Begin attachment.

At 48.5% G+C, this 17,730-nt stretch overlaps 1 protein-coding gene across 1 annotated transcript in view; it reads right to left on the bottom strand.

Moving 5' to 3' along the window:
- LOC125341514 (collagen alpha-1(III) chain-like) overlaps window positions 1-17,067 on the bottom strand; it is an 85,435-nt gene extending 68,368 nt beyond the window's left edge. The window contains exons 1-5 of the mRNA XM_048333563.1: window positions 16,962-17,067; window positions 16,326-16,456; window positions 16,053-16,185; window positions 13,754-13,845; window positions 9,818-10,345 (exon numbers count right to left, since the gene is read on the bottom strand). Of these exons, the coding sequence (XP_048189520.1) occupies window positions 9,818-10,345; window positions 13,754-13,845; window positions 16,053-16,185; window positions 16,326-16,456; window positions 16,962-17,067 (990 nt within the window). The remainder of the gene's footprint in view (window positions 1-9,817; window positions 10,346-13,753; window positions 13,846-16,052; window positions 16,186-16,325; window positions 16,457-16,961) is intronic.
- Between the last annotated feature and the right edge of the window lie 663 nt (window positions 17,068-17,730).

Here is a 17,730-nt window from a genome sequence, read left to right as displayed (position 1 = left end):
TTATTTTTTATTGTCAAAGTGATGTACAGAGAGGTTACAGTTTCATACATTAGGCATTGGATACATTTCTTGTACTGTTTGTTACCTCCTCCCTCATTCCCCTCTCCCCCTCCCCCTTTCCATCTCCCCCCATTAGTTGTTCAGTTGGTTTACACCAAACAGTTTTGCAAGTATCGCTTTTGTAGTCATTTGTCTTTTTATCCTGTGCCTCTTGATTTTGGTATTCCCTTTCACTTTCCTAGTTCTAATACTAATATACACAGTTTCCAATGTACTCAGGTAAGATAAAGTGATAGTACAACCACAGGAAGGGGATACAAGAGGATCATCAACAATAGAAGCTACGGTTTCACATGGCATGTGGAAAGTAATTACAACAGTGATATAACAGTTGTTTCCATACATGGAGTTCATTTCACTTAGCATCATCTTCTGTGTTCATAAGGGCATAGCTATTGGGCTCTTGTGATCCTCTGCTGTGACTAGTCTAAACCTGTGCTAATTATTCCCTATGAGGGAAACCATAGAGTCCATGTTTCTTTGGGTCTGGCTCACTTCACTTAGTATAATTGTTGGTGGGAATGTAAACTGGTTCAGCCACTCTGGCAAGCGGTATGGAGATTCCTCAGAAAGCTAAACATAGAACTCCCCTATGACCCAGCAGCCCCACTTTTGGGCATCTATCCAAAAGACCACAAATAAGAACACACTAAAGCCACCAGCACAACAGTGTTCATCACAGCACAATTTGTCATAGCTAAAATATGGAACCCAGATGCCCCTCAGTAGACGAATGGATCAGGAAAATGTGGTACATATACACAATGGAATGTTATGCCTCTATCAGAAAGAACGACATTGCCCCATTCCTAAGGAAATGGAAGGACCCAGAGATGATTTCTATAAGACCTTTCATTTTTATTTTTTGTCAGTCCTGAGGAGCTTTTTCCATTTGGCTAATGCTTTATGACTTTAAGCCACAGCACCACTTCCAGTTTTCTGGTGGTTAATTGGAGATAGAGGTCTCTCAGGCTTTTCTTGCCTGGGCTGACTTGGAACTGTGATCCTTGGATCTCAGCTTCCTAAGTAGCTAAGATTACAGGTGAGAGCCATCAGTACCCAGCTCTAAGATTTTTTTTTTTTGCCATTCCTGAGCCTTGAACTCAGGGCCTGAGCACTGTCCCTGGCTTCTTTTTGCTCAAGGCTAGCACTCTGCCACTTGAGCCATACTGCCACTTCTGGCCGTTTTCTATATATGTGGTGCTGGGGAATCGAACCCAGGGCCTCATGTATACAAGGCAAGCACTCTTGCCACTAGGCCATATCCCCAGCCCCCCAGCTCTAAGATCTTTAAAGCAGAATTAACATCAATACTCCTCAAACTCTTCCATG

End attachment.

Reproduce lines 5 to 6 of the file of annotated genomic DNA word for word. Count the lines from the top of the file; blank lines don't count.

Here is a 17,730-nt window from a genome sequence, read left to right as displayed (position 1 = left end):
TTATTTTTTATTGTCAAAGTGATGTACAGAGAGGTTACAGTTTCATACATTAGGCATTGGATACATTTCTTGTACTGTTTGTTACCTCCTCCCTCATTCCCCTCTCCCCCTCCCCCTTTCCATCTCCCCCCATTAGTTGTTCAGTTGGTTTACACCAAACAGTTTTGCAAGTATCGCTTTTGTAGTCATTTGTCTTTTTATCCTGTGCCTCTTGATTTTGGTATTCCCTTTCACTTTCCTAGTTCTAATACTAATATACACAGTTTCCAATGTACTCAGGTAAGATAAAGTGATAGTACAACCACAGGAAGGGGATACAAGAGGATCATCAACAATAGAAGCTACGGTTTCACATGGCATGTGGAAAGTAATTACAACAGTGATATAACAGTTGTTTCCATACATGGAGTTCATTTCACTTAGCATCATCTTCTGTGTTCATAAGGGCATAGCTATTGGGCTCTTGTGATCCTCTGCTGTGACTAGTCTAAACCTGTGCTAATTATTCCCTATGAGGGAAACCATAGAGTCCATGTTTCTTTGGGTCTGGCTCACTTCACTTAGTATAATTGTTGGTGGGAATGTAAACTGGTTCAGCCACTCTGGCAAGCGGTATGGAGATTCCTCAGAAAGCTAAACATAGAACTCCCCTATGACCCAGCAGCCCCACTTTTGGGCATCTATCCAAAAGACCACAAATAAGAACACACTAAAGCCACCAGCACAACAGTGTTCATCACAGCACAATTTGTCATAGCTAAAATATGGAACCCAGATGCCCCTCAGTAGACGAATGGATCAGGAAAATGTGGTACATATACACAATGGAATGTTATGCCTCTATCAGAAAGAACGACATTGCCCCATTCCTAAGGAAATGGAAGGACCCAGAGATGATTTCTATAAGACCTTTCATTTTTATTTTTTGTCAGTCCTGAGGAGCTTTTTCCATTTGGCTAATGCTTTATGACTTTAAGCCACAGCACCACTTCCAGTTTTCTGGTGGTTAATTGGAGATAGAGGTCTCTCAGGCTTTTCTTGCCTGGGCTGACTTGGAACTGTGATCCTTGGATCTCAGCTTCCTAAGTAGCTAAGATTACAGGTGAGAGCCATCAGTACCCAGCTCTAAGATTTTTTTTTTTTGCCATTCCTGAGCCTTGAACTCAGGGCCTGAGCACTGTCCCTGGCTTCTTTTTGCTCAAGGCTAGCACTCTGCCACTTGAGCCATACTGCCACTTCTGGCCGTTTTCTATATATGTGGTGCTGGGGAATCGAACCCAGGGCCTCATGTATACAAGGCAAGCACTCTTGCCACTAGGCCATATCCCCAGCCCCCCAGCTCTAAGATCTTTAAAGCAGAATTAACATCAATACTCCTCAAACTCTTCCATG